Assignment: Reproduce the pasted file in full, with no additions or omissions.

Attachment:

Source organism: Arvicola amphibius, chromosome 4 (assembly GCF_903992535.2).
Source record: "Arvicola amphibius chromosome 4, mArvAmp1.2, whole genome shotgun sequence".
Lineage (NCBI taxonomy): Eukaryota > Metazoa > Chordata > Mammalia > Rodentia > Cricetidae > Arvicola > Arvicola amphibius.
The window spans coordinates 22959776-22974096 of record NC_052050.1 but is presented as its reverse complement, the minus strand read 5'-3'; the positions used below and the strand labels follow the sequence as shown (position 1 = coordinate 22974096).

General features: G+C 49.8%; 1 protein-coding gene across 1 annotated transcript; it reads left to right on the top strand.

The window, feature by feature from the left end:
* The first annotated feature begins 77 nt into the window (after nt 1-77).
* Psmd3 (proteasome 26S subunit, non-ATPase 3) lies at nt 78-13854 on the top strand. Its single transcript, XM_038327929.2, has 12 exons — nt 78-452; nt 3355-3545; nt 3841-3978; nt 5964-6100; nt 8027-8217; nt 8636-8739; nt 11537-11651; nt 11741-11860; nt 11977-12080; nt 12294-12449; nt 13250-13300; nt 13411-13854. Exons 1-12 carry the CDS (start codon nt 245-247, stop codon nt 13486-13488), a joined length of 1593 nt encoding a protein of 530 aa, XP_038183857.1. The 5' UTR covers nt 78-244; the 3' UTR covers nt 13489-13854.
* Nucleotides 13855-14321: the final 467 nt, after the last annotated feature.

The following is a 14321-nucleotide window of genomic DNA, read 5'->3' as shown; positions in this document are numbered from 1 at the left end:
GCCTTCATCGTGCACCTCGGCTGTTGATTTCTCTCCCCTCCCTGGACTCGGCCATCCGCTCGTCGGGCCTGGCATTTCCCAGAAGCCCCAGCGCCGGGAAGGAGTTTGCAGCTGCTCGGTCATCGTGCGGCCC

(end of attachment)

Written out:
Source organism: Arvicola amphibius, chromosome 4 (assembly GCF_903992535.2).
Source record: "Arvicola amphibius chromosome 4, mArvAmp1.2, whole genome shotgun sequence".
Lineage (NCBI taxonomy): Eukaryota > Metazoa > Chordata > Mammalia > Rodentia > Cricetidae > Arvicola > Arvicola amphibius.
The window spans coordinates 22959776-22974096 of record NC_052050.1 but is presented as its reverse complement, the minus strand read 5'-3'; the positions used below and the strand labels follow the sequence as shown (position 1 = coordinate 22974096).

General features: G+C 49.8%; 1 protein-coding gene across 1 annotated transcript; it reads left to right on the top strand.

The window, feature by feature from the left end:
* The first annotated feature begins 77 nt into the window (after nt 1-77).
* Psmd3 (proteasome 26S subunit, non-ATPase 3) lies at nt 78-13854 on the top strand. Its single transcript, XM_038327929.2, has 12 exons — nt 78-452; nt 3355-3545; nt 3841-3978; nt 5964-6100; nt 8027-8217; nt 8636-8739; nt 11537-11651; nt 11741-11860; nt 11977-12080; nt 12294-12449; nt 13250-13300; nt 13411-13854. Exons 1-12 carry the CDS (start codon nt 245-247, stop codon nt 13486-13488), a joined length of 1593 nt encoding a protein of 530 aa, XP_038183857.1. The 5' UTR covers nt 78-244; the 3' UTR covers nt 13489-13854.
* Nucleotides 13855-14321: the final 467 nt, after the last annotated feature.

The following is a 14321-nucleotide window of genomic DNA, read 5'->3' as shown; positions in this document are numbered from 1 at the left end:
GCCTTCATCGTGCACCTCGGCTGTTGATTTCTCTCCCCTCCCTGGACTCGGCCATCCGCTCGTCGGGCCTGGCATTTCCCAGAAGCCCCAGCGCCGGGAAGGAGTTTGCAGCTGCTCGGTCATCGTGCGGCCC